Get ready for a treat, kids and adults alike.
The Secret World of Arrietty is a delightfully sweet oasis in the otherwise chaotic and questionable abyss of recent children’s animated movies. Based of Mary Norton’s 1952 children’s novel The Borrowers, Studio Ghibli (Ponyo, Spirited Away) once again creates a stunning success. Though released in Japan in 2010, the film only made its North American debut via Disney this February, and good gravy have we been missing out on the goods. The Secret World of Arrietty is both gentle and rich with emotional sentiment; the animation is Studio Ghilbi at its absolute finest and the film’s message of finding friendship and belonging in the most unlikely of places is both heartwarming and universal. The movie is worth your dollars, boys and girls.
Our title character and heroine Arrietty (Bridgit Mendler) is a Borrower, a tiny little being that lives within the walls of a forest cottage with her parents Pod (Will Arnett) and Homily (Amy Poehler). Fourteen-year-old Arrietty and her family live reclusively, save for the occasional covert ventures, or “borrowings”, beyond the walls to collect household supplies, such as sugar cubes and tissue, from their human hosts. We meet Arrietty as she is on the cusp of learning the tricks of borrowing and being given more freedom to leave the safety of her home; but also, we meet her as she develops into a young adult who is growing starved for non-parental companionship.
Enter Shawn (David Henrie), a young human boy who comes to stay in the home under mysterious circumstances. As Shawn wanders aimlessly around his new abode he accidentally discovers his mysterious housemate, and, very quickly, a secret – and prohibited – friendship blossoms. If discovered by either humans or Borrowers alike, their relationship has the potential to put Arrietty’s family into perilous danger.
So much about this movie is delightful. I think the thing that I like most about Studio Ghibli productions is that they tend to be much slower paced than their contemporary, or even classic, counterparts both in storylines and animation. Studio Ghibli does not try to get all up in your face with the action, comedy and excitement (though none of these are bad things). Instead, writer Hayao Miyazaki and his team take a more realistic, soft and gentle approach to the fantastical ideas that he creates. He turns these animated stories into beautiful ballads that anyone can relate to.
Though Miyazaki didn’t direct Arrietty – he passed the torch to his protégé Hiromasa Yonebayashi who has been working with him since Princess Mononoke – it’s impossible not to see his imprint on the film. The style and the themes remain familiar in Arrietty, such as a strong female protagonist; the inclination to presenting a more natural, pacifistic world and unforgettably, the elegant hand-drawn animation where we manage to see the illusion of depth and reality without the use of popular studio tricks like 3D. I suppose the only thing missing from Arrietty, which works to set it apart from its predecessors, is the element of magic. Other than the sheer existence of the Borrowers, Arrietty presents a very natural world with very human actions, reactions and consequences.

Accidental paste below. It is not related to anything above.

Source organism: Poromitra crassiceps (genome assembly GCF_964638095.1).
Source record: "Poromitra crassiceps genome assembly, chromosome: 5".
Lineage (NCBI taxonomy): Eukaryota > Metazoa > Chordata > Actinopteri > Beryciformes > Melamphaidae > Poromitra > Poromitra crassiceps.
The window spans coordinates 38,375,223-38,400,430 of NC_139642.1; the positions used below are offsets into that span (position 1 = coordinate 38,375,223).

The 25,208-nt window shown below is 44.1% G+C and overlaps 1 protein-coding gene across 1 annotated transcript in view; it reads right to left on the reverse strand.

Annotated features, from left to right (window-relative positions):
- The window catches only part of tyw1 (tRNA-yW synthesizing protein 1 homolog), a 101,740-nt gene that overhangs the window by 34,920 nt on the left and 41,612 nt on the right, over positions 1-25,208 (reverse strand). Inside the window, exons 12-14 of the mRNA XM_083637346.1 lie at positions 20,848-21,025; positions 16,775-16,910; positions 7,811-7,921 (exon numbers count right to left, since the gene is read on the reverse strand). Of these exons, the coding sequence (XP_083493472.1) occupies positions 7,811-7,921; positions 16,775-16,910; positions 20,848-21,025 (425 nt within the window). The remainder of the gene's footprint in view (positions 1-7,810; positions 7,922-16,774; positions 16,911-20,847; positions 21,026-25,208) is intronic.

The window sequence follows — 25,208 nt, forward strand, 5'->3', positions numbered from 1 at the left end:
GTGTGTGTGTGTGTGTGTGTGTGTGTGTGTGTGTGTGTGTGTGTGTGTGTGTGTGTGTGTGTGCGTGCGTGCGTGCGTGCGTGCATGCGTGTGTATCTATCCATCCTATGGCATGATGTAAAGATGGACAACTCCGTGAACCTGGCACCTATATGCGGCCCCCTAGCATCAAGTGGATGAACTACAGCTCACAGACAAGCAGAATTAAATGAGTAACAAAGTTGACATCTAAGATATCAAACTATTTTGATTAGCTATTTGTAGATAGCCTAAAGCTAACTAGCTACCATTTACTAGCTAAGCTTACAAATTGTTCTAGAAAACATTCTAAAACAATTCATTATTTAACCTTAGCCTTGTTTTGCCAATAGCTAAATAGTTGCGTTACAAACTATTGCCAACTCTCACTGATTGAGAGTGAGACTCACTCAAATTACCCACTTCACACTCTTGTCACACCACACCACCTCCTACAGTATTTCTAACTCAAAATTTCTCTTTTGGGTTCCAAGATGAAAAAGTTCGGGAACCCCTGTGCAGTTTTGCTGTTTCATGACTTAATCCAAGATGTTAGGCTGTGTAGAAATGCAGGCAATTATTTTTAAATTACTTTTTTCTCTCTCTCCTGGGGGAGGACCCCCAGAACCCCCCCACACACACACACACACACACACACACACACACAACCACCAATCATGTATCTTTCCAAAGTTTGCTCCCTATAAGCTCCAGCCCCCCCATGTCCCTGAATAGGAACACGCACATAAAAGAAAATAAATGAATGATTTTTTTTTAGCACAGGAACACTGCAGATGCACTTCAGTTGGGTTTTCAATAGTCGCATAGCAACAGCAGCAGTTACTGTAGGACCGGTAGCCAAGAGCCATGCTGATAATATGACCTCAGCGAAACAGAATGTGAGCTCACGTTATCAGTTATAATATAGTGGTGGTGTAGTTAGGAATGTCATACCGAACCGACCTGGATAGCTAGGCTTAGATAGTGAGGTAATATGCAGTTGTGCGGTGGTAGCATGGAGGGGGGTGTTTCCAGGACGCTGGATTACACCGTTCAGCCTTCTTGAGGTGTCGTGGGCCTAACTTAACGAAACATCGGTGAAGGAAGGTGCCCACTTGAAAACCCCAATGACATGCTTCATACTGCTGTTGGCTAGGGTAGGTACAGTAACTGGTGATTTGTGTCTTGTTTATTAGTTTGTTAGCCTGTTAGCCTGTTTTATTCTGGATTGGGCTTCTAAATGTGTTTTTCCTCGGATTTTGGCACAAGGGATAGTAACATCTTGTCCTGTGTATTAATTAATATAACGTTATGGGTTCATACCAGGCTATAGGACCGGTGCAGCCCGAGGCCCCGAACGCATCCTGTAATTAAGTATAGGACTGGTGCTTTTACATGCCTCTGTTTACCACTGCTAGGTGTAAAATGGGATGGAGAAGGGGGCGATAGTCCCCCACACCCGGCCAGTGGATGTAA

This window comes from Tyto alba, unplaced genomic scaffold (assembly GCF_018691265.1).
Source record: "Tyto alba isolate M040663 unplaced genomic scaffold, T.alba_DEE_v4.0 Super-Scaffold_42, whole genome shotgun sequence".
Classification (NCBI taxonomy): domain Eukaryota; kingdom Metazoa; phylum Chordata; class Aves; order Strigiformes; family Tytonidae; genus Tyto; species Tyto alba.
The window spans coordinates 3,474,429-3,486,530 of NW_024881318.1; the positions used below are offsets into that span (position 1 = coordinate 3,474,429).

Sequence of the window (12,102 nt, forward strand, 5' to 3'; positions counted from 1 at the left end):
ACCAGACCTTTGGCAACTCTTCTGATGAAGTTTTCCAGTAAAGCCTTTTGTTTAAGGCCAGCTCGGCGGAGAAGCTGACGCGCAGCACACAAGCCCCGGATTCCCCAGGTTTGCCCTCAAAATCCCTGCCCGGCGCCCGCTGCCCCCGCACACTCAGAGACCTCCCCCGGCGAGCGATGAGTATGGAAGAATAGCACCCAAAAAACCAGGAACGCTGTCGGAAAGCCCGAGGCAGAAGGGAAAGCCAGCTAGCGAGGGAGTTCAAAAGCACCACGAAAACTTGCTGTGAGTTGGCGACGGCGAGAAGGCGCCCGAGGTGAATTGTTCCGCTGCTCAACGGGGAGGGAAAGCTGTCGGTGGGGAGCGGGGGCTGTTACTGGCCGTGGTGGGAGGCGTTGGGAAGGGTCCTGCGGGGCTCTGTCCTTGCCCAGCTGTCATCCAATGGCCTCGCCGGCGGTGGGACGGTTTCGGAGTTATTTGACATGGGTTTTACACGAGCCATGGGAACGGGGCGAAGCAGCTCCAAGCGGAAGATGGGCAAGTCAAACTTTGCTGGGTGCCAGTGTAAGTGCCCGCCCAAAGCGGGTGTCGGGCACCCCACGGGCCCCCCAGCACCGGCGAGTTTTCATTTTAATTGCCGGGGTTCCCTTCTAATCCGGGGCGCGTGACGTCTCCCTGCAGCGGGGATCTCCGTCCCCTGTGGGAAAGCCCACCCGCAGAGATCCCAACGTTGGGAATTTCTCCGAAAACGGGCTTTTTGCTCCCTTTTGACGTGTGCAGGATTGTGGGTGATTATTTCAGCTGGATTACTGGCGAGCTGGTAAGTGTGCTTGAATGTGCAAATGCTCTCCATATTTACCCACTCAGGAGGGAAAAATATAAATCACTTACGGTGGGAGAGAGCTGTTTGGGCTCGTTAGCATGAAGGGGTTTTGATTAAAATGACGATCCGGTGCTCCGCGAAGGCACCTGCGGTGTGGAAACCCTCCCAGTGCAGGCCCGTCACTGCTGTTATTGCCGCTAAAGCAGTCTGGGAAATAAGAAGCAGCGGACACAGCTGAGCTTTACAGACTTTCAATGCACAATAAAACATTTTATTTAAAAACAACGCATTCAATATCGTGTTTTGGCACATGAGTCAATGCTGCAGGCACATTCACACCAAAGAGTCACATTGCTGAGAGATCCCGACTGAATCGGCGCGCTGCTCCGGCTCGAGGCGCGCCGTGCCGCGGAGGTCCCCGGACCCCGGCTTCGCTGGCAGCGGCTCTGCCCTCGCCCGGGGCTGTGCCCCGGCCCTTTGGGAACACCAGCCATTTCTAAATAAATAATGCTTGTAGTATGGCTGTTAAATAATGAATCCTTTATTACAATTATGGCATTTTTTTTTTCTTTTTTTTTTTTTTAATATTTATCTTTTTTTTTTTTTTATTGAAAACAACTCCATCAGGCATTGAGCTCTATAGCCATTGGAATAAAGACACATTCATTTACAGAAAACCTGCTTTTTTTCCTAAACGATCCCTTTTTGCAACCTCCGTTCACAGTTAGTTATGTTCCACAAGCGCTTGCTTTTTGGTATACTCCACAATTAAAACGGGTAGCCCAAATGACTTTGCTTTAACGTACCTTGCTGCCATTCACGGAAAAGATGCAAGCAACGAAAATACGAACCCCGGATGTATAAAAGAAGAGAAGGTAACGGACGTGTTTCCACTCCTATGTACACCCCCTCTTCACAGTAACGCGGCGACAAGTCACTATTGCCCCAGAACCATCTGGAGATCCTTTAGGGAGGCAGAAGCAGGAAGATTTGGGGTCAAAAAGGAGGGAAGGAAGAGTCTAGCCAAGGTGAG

The source of comedy in the film derives from the film’s villain, Hara (Carol Burnett), a meddlesome – not to mention a little bit insane – old housemaid who is charged with taking care of Shawn. After years of living in the cottage and hearing rumors of the “little people” that inhabit the walls, her most desperate of wishes is to find them and ultimately destroy them. Why she hates them so much is a mystery though her motives are not necessary to the advancement of the plot. Hara’s just crazy, okay? She’s the kind of impotent villain that both enrages the viewer for her ignorance, but is also hilarious in the way she is constantly failing to deliver the evil she intends – think Wile E. Coyote. There is just a lot of good fun writing going on here.
Overall, The Secret World of Arrietty is a beautiful film with beautiful messages. The two young characters, which both possess uncertain futures, each learn that hope can be derived from trusting in the good will of others. Youngen’s and adults alike will be captivated by the water-colored hand-drawn animation, both a toss back to the classics as well as an artistic movement of its own. This movie reminds us that animated movies don’t have to be in 3D, they don’t have to be “intense” both with action or slapstick, nor does the movie have to drill morals derived through consequence. The Secret World of Arrietty delivers us its messages gently, naturally and without a whole lot of conflict. It’s a beautiful film and I guarantee that for days after you’ll be wishin’ that you could parkour through a kitchen as effectively as these little dudes can.